Taste, texture slow plant-based protein consumer acceptance

Improvements in taste, texture and aroma need to occur before more consumers will accept plant-based proteins.

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gilaxia | iStock.com
gilaxia | iStock.com

Improvements in taste, texture and aroma need to occur before more consumers will accept plant-based proteins, Jonathan McIntyre, CEO, Motif FoodWorks, explained.

“One of the important things to recognize about eating is that it’s all about the entire experience. It’s taste, texture, aroma and appearance,” he said. “Now, if we want to replace these foods with plant-based foods, we need to recreate that experience as close as possible to be able to convert more consumers into more plant-based.”

Taste and texture have historically been a major challenge for manufacturers of plant-based proteins. In a recent survey, two out of three Americans noted that they would eat more plant-based proteins vs. meat if the alternatives tasted better.

Speaking at the Future Food-Tech Alternative Proteins Summit, McIntyre discussed how the differences between the composition of meat alternatives and traditional animal proteins affect consumer perception. Motif Foodworks manufactures meat and dairy alternatives, as well as plant-based innovations.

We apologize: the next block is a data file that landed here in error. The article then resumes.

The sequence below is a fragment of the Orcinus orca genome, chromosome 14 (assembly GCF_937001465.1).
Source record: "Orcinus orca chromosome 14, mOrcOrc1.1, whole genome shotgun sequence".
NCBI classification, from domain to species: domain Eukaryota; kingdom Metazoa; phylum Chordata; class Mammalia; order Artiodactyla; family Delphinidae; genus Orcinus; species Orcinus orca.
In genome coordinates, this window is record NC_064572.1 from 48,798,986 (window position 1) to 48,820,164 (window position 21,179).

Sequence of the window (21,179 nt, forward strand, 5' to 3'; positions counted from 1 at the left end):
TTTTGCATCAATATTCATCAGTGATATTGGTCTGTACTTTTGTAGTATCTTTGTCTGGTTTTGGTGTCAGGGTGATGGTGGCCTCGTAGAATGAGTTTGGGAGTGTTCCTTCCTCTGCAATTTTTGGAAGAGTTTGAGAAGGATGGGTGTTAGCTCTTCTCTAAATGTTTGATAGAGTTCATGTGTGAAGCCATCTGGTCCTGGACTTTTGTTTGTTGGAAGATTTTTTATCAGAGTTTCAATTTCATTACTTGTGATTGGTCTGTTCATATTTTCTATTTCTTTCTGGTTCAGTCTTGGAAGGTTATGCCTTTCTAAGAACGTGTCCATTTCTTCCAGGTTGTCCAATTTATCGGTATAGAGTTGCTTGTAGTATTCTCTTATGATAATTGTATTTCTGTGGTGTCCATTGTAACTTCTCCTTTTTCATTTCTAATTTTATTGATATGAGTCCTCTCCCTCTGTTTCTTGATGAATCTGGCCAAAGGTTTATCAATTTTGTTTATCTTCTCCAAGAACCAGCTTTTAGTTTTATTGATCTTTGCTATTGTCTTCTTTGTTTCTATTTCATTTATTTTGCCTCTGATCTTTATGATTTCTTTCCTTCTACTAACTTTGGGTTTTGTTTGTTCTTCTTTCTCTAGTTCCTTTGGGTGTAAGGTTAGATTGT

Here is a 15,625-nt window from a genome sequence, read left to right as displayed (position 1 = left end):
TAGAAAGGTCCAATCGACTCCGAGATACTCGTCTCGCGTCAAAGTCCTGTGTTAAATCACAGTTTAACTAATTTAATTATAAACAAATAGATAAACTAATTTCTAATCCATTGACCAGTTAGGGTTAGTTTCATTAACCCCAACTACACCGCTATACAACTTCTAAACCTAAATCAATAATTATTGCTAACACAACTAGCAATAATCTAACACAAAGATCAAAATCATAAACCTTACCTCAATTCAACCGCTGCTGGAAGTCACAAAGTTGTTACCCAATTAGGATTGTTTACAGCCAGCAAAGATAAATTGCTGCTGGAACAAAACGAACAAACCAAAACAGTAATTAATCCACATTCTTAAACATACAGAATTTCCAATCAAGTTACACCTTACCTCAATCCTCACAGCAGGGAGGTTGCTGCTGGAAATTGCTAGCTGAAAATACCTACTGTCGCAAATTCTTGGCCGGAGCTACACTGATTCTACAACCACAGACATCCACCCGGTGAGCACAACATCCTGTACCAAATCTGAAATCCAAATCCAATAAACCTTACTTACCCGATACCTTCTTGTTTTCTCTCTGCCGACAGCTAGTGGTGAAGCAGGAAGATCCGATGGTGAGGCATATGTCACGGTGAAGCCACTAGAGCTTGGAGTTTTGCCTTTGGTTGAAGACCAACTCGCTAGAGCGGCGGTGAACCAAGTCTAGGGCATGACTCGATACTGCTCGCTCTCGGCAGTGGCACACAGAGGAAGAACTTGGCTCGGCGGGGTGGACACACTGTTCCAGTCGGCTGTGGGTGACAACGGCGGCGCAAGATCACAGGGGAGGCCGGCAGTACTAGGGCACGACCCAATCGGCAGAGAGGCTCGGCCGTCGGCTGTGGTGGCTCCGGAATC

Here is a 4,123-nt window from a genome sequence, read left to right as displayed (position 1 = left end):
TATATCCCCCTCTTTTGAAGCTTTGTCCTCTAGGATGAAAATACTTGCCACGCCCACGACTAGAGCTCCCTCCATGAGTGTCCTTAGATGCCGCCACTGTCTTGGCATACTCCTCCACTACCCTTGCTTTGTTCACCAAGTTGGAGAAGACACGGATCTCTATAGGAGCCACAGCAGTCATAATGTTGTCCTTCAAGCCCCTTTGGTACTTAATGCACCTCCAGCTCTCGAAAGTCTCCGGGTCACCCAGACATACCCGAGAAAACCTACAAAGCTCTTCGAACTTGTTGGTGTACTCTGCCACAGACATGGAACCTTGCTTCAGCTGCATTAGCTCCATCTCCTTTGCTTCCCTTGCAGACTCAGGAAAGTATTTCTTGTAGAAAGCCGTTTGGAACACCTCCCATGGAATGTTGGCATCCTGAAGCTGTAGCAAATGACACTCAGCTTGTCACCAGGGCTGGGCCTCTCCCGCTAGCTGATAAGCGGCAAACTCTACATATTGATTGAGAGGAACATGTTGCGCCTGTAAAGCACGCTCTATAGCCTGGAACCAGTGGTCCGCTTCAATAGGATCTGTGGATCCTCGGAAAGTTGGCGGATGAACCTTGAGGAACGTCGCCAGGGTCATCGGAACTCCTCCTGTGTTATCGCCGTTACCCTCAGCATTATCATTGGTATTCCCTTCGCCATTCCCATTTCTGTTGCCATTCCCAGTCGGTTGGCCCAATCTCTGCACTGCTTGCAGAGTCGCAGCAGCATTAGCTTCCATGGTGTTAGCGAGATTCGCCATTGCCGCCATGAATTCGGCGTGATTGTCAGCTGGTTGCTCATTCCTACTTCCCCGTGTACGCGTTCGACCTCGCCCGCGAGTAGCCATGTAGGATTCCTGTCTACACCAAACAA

Structural and chemical differences

Traditional animal proteins are primarily made up of muscle cells, connective tissue and fat cells. This arrangement and the relative proportion of each impact the unique texture, color and flavor of meat.

During the cooking process, meat undergoes a chemical process. At higher temperatures, structured molecules and the gelatin breaks down.

“All of these things contribute to the aroma, the taste, the color and the texture,” McIntyre noted.

Conversely, a plant-based burger is produced using a plant protein, like pea or soy, alongside binding agents, water and a fat system. The structure has a chemical composition similar to meat, however the structural composition is different. This makes it cook differently than a traditional animal protein.

Advancements in technology are driving improvements in the taste, texture, aroma and appearance of meat alternatives, which could result in a greater number of consumers turning to plant-based proteins, McIntyre concluded.

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